The Carr anthology brings together accessible, intelligent, (at the time) not terribly overexposed mostly sf stories (H.L. Gold's synesthesia tale "The Man with English" certainly is arguably fantasy, and Arthur Clarke's "The Star" introduces supernatural elements of the most widely accepted sort in Christendom)...Ray Bradbury's "The Sound of Thunder" hadn't quite become common coin by the mid '60s, and the Damon Knight story, despite "To Serve Man" having become a much-loved Twilight Zone episode, was nearly as famous as Knight's other early joke story, and even more sapiently pointed). While "What's It Like Out There?" remains The cited example of What Else Edmond Hamilton could do aside from planet explosion, and the Wilmar Shiras a slightly odd choice in this set of encouraging the outlanders to try some of the pure quill. Algis Budrys, in reviewing this one at the time, noted that people who hate sf hate reading, and the only way to get them to take up this book would be for it to be socially necessary to have on their coffee-table or equivalent (as Cat's Cradle and Slaughterhouse-Five and Stranger in a Strange Land and to a lesser extent at that time Dune and No Blade of Grass and The Child Buyer would be)...but the thoughtful reader who thought they hated sf somehow (probably more common in '66 than today, if not much moreso) could find some diversion here, at very least. Or, by the end of the decade, could enjoy making a joke about reading up on the topic in their Funk & Wagnalls paperback edition.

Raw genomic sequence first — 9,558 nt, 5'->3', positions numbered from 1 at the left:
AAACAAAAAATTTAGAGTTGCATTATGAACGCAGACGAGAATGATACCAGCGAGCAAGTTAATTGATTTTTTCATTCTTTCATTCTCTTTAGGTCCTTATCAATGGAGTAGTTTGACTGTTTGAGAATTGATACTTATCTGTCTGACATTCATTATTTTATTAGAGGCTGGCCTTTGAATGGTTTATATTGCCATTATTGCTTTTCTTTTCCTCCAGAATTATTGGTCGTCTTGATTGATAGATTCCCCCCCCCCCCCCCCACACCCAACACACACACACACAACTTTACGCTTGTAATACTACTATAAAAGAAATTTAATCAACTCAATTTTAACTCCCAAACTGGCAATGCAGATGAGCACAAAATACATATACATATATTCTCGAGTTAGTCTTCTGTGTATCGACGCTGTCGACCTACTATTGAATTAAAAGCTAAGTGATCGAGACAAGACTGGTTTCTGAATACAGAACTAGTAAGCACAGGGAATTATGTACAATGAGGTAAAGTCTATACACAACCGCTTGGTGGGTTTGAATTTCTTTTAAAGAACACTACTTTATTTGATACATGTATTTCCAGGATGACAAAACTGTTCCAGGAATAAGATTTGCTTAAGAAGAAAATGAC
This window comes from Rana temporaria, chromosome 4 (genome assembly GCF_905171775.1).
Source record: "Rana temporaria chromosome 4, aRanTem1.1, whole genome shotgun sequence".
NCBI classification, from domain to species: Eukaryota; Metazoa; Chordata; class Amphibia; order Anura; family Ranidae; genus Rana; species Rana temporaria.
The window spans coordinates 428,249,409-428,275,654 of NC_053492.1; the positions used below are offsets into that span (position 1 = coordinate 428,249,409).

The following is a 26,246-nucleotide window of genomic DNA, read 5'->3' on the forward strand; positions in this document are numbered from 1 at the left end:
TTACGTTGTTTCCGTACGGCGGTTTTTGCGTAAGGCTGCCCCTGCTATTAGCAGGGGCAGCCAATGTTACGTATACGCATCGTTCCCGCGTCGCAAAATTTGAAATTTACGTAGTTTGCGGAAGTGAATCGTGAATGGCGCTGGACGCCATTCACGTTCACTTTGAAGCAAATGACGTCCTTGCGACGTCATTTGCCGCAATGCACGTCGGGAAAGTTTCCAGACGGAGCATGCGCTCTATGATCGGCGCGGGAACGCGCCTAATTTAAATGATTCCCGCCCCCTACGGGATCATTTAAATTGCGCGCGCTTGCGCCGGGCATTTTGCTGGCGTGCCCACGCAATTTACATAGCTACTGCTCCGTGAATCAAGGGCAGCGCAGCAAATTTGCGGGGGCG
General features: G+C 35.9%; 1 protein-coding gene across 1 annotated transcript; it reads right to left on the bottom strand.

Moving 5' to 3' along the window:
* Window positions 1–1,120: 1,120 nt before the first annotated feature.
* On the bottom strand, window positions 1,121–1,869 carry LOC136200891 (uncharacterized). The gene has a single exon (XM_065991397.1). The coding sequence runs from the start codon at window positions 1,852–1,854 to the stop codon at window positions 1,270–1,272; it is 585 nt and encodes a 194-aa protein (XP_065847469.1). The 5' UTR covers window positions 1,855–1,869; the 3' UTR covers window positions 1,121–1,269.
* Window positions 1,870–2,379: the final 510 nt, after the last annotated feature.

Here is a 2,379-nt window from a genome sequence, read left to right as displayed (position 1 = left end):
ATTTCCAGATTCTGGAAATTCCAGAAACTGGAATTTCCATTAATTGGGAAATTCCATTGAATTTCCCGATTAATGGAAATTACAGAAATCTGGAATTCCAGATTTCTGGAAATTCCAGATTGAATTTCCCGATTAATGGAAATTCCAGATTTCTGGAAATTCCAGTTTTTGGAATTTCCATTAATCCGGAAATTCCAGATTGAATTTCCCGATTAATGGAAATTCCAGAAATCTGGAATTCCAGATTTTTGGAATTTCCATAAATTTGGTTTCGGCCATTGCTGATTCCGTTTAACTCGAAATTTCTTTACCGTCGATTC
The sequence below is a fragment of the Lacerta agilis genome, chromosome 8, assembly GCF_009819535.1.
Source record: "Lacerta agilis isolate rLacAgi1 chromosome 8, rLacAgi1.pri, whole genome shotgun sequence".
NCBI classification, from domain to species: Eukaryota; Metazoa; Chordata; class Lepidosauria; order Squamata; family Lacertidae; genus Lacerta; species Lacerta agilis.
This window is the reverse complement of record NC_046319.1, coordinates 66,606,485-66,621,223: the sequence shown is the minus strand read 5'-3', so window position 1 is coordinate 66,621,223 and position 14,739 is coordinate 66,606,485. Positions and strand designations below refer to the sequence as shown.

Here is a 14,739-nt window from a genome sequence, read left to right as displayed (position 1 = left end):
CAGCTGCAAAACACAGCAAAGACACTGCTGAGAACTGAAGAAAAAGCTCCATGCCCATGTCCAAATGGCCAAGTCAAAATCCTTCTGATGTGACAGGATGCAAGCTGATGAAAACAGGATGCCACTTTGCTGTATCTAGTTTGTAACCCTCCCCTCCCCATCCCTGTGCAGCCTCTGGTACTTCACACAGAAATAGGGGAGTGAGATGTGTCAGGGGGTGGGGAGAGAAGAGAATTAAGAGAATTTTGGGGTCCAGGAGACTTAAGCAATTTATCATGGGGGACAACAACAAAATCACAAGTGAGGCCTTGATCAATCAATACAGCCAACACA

Harry Harrison attempts a slightly more double-edged trick, in getting the (presumably well-meaning ignorant) snobs against sf to consider reading the form, and to get similar snobs within the sf-reading community to look beyond the commercial labels for the pure quill wherever it's actually found. Harrison, too, gets in some work in this "sf" context that is arguably (the Cheever, the Greene) or almost inarguably (the Lewis, the Twain) fantasy rather than sf, though the sort of fantasy that sf people usually find agreeable, even leaving aside the time-travel paradox introduced in Anthony Burgess's "The Muse" (Burgess, of course, couldn't leave sf alone any more than C. S. Lewis could, and saw no more reason to do so than Lewis, I'm sure). And, of course, Gerald Kersh and Jorge Luis Borges had no qualms about being considered writers of fantasticated fiction, as long as no one insisted that was all they did or could do, and, happily, no one has...if anything, Kingsley Amis, that passionate advocate for sf so labeled, has seen his advocacy and contributions to the literature all but forgotten in favor of his Angry Young Man (and Older Man) satire, even when careful to have Lucky Jim a reader of Astounding Science Fiction magazine back when Analog was still called that.

It's a funny old world, and there's no shortage of ignorance of all sorts, but that's what this FFB exercise is here to combat, in its small and often nostalgic way. I liked both these anthologies a lot as a kid, and would still like them if I was first to open them today. What more could we ask?

Science Fiction for People Who Hate Science Fiction ed. Terry Carr (Doubleday LCC# 66-24334, 1966, $3.95, 190pp, hc); Also in pb (Funk & Wagnalls 1968).

7 · Introduction · Terry Carr · in